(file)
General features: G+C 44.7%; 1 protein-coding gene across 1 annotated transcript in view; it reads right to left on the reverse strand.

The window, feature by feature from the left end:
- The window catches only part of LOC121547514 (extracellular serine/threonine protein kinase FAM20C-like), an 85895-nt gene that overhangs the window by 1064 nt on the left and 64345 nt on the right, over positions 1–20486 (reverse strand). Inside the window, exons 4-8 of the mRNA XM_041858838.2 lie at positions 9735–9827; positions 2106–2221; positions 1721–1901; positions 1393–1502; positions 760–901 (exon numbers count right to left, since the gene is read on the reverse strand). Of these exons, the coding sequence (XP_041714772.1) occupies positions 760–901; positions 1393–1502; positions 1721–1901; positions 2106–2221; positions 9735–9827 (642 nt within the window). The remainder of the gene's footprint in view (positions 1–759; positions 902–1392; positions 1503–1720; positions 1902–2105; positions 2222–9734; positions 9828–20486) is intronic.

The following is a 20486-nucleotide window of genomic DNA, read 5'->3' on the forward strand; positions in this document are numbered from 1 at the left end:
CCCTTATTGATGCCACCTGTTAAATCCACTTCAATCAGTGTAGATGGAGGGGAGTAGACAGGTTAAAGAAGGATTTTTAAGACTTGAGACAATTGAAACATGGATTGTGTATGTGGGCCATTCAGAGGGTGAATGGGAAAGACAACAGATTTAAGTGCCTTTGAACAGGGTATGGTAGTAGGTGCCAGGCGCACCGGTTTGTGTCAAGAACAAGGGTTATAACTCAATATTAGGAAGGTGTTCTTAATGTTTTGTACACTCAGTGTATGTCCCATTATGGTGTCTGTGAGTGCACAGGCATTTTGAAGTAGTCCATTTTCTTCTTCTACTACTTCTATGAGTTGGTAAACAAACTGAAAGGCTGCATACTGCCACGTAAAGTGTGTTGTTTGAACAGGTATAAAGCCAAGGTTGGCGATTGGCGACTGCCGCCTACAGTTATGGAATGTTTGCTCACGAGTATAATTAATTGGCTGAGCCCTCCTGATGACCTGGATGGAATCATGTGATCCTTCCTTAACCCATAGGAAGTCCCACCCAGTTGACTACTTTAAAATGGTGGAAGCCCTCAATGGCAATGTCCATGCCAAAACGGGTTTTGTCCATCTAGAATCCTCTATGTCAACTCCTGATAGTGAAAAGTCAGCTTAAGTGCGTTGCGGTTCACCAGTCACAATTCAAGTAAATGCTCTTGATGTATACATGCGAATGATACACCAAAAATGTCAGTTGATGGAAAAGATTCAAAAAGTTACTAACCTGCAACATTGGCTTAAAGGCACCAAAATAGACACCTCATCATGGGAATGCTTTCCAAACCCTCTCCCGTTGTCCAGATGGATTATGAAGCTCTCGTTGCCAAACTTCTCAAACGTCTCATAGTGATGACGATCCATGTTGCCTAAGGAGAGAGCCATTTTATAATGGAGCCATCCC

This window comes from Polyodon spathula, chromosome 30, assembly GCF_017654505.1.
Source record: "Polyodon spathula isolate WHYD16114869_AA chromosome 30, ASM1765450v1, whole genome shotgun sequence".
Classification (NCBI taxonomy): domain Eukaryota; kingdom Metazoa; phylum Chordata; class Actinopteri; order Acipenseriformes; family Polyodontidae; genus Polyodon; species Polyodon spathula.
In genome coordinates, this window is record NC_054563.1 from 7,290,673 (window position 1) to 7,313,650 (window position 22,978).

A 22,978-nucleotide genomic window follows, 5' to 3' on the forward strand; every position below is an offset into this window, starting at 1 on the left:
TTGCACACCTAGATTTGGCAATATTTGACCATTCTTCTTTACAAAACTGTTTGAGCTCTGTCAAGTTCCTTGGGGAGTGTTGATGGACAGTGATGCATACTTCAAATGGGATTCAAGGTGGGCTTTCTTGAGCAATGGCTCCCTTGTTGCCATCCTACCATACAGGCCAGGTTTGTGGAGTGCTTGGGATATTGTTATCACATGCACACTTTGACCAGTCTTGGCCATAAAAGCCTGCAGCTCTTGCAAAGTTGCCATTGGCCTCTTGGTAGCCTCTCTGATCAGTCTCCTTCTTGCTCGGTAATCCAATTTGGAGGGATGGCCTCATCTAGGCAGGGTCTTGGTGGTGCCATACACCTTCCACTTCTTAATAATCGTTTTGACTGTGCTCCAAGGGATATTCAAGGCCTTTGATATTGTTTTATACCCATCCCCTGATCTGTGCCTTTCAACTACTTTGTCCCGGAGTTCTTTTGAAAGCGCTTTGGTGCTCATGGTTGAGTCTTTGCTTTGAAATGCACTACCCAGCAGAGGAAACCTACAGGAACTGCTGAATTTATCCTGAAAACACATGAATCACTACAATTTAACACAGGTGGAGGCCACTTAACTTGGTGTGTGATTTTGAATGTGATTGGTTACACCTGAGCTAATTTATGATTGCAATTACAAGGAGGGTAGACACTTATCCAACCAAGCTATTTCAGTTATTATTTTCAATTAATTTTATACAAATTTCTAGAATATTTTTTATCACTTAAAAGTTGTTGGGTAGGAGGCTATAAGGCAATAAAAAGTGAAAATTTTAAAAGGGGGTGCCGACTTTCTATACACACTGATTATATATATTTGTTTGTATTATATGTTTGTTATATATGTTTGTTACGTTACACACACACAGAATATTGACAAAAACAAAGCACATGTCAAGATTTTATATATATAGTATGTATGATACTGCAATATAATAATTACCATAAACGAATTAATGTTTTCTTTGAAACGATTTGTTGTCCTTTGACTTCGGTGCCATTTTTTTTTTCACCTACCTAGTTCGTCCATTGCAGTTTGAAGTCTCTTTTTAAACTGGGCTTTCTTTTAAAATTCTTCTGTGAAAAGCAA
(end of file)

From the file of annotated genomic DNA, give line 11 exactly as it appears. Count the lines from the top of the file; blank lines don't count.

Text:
TTGCACACCTAGATTTGGCAATATTTGACCATTCTTCTTTACAAAACTGTTTGAGCTCTGTCAAGTTCCTTGGGGAGTGTTGATGGACAGTGATGCATACTTCAAATGGGATTCAAGGTGGGCTTTCTTGAGCAATGGCTCCCTTGTTGCCATCCTACCATACAGGCCAGGTTTGTGGAGTGCTTGGGATATTGTTATCACATGCACACTTTGACCAGTCTTGGCCATAAAAGCCTGCAGCTCTTGCAAAGTTGCCATTGGCCTCTTGGTAGCCTCTCTGATCAGTCTCCTTCTTGCTCGGTAATCCAATTTGGAGGGATGGCCTCATCTAGGCAGGGTCTTGGTGGTGCCATACACCTTCCACTTCTTAATAATCGTTTTGACTGTGCTCCAAGGGATATTCAAGGCCTTTGATATTGTTTTATACCCATCCCCTGATCTGTGCCTTTCAACTACTTTGTCCCGGAGTTCTTTTGAAAGCGCTTTGGTGCTCATGGTTGAGTCTTTGCTTTGAAATGCACTACCCAGCAGAGGAAACCTACAGGAACTGCTGAATTTATCCTGAAAACACATGAATCACTACAATTTAACACAGGTGGAGGCCACTTAACTTGGTGTGTGATTTTGAATGTGATTGGTTACACCTGAGCTAATTTATGATTGCAATTACAAGGAGGGTAGACACTTATCCAACCAAGCTATTTCAGTTATTATTTTCAATTAATTTTATACAAATTTCTAGAATATTTTTTATCACTTAAAAGTTGTTGGGTAGGAGGCTATAAGGCAATAAAAAGTGAAAATTTTAAAAGGGGGTGCCGACTTTCTATACACACTGATTATATATATTTGTTTGTATTATATGTTTGTTATATATGTTTGTTACGTTACACACACACAGAATATTGACAAAAACAAAGCACATGTCAAGATTTTATATATATAGTATGTATGATACTGCAATATAATAATTACCATAAACGAATTAATGTTTTCTTTGAAACGATTTGTTGTCCTTTGACTTCGGTGCCATTTTTTTTTTCACCTACCTAGTTCGTCCATTGCAGTTTGAAGTCTCTTTTTAAACTGGGCTTTCTTTTAAAATTCTTCTGTGAAAAGCAA